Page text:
Disclaimer: I don’t have a long commute to my day job, and I work there 40-45 hours a week. I also don’t have children. I typically put in about 30 to 40 hours a week on TJ & Amal; however, TJ&A pages tend to take a lot longer to produce than most comics due to the way they’re put together.
Anyway, I budget my time like so: one weeknight and one weekend morning off per week. Weekday evenings I come home from work, take a few minutes to rest, then eat dinner, walk the dogs, attempt to clean, then work on the comic until about midnight. I also use my lunch breaks during the work week for scripting and thumbnailing.
I require 2 or 3 days’ notice before anything social; if I’m going to skip comic work one evening I need to make up for it in advance on other days.
One thing that’s really helped is this: I have a little kitchen timer that stays on my drafting table — I set it for 25 or 30 minutes, then when it goes off I take a short break to stretch, do sit-ups, get water, step outside, go to the bathroom, whatever. Then come back and set it for another 25-30 minutes. This keeps me from zoning out in the first 6-8 hours of studio work. (Around hour 9, though, it’s kind of a lost cause.)
Anyway, while this regimen has proven effective in getting the comic done, I can’t say whether I’d recommend it to others. I’ve got back and sciatic nerve trouble, plus memory problems due to prolonged sleep deprivation. I’ve gained weight and gotten out of shape, especially over the past 3 months while I try to get the book to press in time. My marriage has been strained at times. My house and garden are a dirty mess. I’ve been a bad friend and disappointing family member.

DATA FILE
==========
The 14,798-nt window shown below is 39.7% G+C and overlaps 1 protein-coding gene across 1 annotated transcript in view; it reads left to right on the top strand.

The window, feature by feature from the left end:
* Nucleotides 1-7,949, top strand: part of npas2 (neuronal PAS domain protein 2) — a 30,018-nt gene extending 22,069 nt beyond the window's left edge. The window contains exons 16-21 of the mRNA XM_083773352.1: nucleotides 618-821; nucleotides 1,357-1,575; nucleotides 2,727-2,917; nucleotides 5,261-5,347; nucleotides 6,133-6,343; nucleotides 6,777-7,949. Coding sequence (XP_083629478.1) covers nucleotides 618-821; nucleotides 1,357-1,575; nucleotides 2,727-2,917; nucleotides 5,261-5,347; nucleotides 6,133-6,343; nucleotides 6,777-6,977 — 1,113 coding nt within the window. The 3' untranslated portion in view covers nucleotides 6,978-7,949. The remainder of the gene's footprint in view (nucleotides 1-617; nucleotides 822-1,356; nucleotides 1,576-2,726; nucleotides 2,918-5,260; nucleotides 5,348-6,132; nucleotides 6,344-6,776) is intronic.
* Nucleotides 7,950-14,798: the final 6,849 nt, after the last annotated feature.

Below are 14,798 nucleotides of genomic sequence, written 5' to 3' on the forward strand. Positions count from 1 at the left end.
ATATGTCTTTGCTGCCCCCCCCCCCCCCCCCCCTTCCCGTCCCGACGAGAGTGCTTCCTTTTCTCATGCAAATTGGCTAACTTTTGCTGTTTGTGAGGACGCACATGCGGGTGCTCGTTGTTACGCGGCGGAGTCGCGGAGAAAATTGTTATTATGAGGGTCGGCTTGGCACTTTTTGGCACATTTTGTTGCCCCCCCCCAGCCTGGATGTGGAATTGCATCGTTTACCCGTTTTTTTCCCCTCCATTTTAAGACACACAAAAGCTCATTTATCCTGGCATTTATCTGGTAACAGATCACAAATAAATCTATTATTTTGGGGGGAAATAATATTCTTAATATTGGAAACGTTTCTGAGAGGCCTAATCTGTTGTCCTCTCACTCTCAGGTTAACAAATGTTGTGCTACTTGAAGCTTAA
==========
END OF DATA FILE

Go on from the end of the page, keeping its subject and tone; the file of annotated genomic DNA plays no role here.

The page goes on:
I guess the next few months will show if it was all worth it.
Read more than you write. In expressing the ambition to be a writer, you are committing yourself to the community of other writers. Your originality will mean nothing unless you can understand the originality of others. What we call originality is little more than the fine blending of influences.
Be ruthless in your use of what you’ve seen and what you’ve experienced. Add your imagination, so that where invention ends and reality begins is undetectable.
Be courageous. Nothing human should be far from you.
Huh! Interesting, thanks for the rec :)